Turning the Tables: Restaurants and the Rise of the American Middle Class, 1880-1920

Turning the Tables: Restaurants and the Rise of the American Middle Class, 1880-1920

4.0 2
by Andrew P. Haley
     
 

View All Available Formats & Editions

In the nineteenth century, restaurants served French food to upper-class Americans with aristocratic pretensions, but by the twentieth century, even the best restaurants dished up ethnic and American foods to middle-class urbanites spending a night on the town. In Turning the Tables, Andrew Haley examines the transformation of American public dining at the

Overview

In the nineteenth century, restaurants served French food to upper-class Americans with aristocratic pretensions, but by the twentieth century, even the best restaurants dished up ethnic and American foods to middle-class urbanites spending a night on the town. In Turning the Tables, Andrew Haley examines the transformation of American public dining at the start of the twentieth century and argues that the birth of the modern American restaurant helped establish the middle class as the arbiter of American culture.

Early twentieth-century battles over French-language menus, scientific eating, ethnic restaurants, unescorted women, tipping, and servantless restaurants pitted the middle class against the elite. United by their shared preferences for simpler meals and English-language menus, middle-class diners defied established conventions and successfully pressured restaurateurs to embrace cosmopolitan ideas of dining that reflected the preferences and desires of middle-class patrons.
Drawing on culinary magazines, menus, restaurant journals, and newspaper accounts, including many that have never before been examined by historians, Haley traces material changes to restaurants at the turn of the century that demonstrate that the clash between the upper class and the middle class over American consumer culture shaped the "tang and feel" of life in the twentieth century.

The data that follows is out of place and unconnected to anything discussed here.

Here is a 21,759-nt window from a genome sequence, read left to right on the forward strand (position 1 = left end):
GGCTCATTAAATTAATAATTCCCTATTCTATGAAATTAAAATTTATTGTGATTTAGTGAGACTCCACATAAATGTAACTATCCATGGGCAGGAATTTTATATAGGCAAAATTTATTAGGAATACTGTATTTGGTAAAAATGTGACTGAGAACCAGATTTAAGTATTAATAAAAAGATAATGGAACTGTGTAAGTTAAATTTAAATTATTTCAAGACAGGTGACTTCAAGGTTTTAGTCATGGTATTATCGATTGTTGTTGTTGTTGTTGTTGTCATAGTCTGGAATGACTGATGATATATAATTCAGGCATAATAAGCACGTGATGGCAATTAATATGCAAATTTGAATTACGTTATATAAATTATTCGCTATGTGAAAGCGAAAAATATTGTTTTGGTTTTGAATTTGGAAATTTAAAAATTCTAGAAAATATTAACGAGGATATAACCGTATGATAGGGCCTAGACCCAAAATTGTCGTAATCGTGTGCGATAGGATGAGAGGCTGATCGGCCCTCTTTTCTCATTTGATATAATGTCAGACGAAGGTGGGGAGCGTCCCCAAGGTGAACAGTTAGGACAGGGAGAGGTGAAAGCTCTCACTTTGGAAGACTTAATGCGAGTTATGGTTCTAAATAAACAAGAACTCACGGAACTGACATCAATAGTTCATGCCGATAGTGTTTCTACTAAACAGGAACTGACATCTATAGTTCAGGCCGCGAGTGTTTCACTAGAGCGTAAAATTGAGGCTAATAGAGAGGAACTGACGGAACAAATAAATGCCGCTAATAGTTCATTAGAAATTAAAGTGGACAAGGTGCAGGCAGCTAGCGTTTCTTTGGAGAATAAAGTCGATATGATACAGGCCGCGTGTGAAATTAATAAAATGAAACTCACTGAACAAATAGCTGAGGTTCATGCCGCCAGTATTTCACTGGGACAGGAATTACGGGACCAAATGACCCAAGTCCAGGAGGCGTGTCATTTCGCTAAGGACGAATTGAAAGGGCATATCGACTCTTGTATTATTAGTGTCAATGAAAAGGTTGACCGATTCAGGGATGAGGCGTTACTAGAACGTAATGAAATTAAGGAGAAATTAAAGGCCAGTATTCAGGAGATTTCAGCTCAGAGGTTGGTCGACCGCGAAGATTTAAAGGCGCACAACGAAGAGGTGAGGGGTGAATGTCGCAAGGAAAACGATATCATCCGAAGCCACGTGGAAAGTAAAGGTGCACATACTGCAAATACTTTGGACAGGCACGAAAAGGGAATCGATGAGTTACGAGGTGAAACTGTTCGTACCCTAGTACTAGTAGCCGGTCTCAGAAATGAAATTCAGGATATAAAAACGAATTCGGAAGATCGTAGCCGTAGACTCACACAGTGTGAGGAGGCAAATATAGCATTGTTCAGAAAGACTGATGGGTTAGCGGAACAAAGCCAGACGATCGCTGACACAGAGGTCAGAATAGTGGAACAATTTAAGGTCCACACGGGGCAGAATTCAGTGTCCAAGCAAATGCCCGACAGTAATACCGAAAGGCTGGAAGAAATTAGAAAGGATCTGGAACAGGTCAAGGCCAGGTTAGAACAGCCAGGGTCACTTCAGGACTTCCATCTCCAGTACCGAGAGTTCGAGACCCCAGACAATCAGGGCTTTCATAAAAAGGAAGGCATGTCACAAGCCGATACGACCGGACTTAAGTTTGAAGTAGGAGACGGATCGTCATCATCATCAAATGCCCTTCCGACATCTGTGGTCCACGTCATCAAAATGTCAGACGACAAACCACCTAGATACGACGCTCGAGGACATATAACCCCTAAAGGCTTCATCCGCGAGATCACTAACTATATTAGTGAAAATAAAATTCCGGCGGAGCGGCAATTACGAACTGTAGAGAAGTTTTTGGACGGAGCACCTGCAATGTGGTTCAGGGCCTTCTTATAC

Editorial Reviews

From the Publisher
Haley's book reinforces the importance of consumption as a vehicle for class formation and does immeasurable service in exploring restaurants as one of the important sites where this occurred.—American Historical Review

Scholars of food, culture, and the middle class will find this book useful . . . . It offers diverse sources and avenues for future exploration while establishing the prominence of middle-class dining culture in urban America.—H-SHGAPE

Product Details

ISBN-13:
9781469609805
Publisher:
The University of North Carolina Press
Publication date:
08/01/2013
Edition description:
1
Pages:
376
Sales rank:
1,108,795
Product dimensions:
6.10(w) x 9.20(h) x 1.10(d)

What People are saying about this

From the Publisher
Many scholars have viewed the transformation in dining near the turn of the century as an inevitable result of modernizing attitudes, but Andrew Haley successfully argues that these changes instead represent a contest over cultural influence. Turning the Tables restores agency to the middle class, providing an insightful exploration of how middle-class consumers exerted collective cultural and economic power that shaped the commercial marketplace and the material culture of dining.—Krishnendu Ray, author of The Migrant's Table: Meals and Memories in Bengali-American Households

Meet the Author

Andrew P. Haley is assistant professor of American cultural history at the University of Southern Mississippi.

Customer Reviews

Average Review:

Write a Review

and post it to your social network

     

Most Helpful Customer Reviews

See all customer reviews >

Turning the Tables: Restaurants and the Rise of the American Middle Class, 1880-1920 3 out of 5 based on 0 ratings. 1 reviews.
Anonymous More than 1 year ago